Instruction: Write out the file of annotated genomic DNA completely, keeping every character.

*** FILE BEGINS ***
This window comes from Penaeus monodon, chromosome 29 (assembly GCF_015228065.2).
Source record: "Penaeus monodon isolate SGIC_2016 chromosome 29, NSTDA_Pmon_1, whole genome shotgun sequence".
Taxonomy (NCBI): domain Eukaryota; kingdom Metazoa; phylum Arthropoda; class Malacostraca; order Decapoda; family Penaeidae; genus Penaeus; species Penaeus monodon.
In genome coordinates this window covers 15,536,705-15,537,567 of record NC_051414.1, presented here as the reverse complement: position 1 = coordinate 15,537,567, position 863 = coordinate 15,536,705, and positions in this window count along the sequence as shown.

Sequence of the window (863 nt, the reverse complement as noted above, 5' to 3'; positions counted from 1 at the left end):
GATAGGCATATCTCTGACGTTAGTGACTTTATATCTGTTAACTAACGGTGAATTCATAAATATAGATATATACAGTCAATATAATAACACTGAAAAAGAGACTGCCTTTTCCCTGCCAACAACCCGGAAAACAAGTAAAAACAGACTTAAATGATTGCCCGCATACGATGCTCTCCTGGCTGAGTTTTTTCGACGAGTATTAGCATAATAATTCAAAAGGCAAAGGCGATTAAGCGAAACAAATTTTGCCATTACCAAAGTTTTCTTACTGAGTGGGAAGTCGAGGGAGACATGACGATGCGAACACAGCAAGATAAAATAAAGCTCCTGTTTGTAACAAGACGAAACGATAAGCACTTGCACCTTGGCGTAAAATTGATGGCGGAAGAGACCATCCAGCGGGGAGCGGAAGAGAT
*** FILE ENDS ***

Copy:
This window comes from Penaeus monodon, chromosome 29 (assembly GCF_015228065.2).
Source record: "Penaeus monodon isolate SGIC_2016 chromosome 29, NSTDA_Pmon_1, whole genome shotgun sequence".
Taxonomy (NCBI): domain Eukaryota; kingdom Metazoa; phylum Arthropoda; class Malacostraca; order Decapoda; family Penaeidae; genus Penaeus; species Penaeus monodon.
In genome coordinates this window covers 15,536,705-15,537,567 of record NC_051414.1, presented here as the reverse complement: position 1 = coordinate 15,537,567, position 863 = coordinate 15,536,705, and positions in this window count along the sequence as shown.

Sequence of the window (863 nt, the reverse complement as noted above, 5' to 3'; positions counted from 1 at the left end):
GATAGGCATATCTCTGACGTTAGTGACTTTATATCTGTTAACTAACGGTGAATTCATAAATATAGATATATACAGTCAATATAATAACACTGAAAAAGAGACTGCCTTTTCCCTGCCAACAACCCGGAAAACAAGTAAAAACAGACTTAAATGATTGCCCGCATACGATGCTCTCCTGGCTGAGTTTTTTCGACGAGTATTAGCATAATAATTCAAAAGGCAAAGGCGATTAAGCGAAACAAATTTTGCCATTACCAAAGTTTTCTTACTGAGTGGGAAGTCGAGGGAGACATGACGATGCGAACACAGCAAGATAAAATAAAGCTCCTGTTTGTAACAAGACGAAACGATAAGCACTTGCACCTTGGCGTAAAATTGATGGCGGAAGAGACCATCCAGCGGGGAGCGGAAGAGAT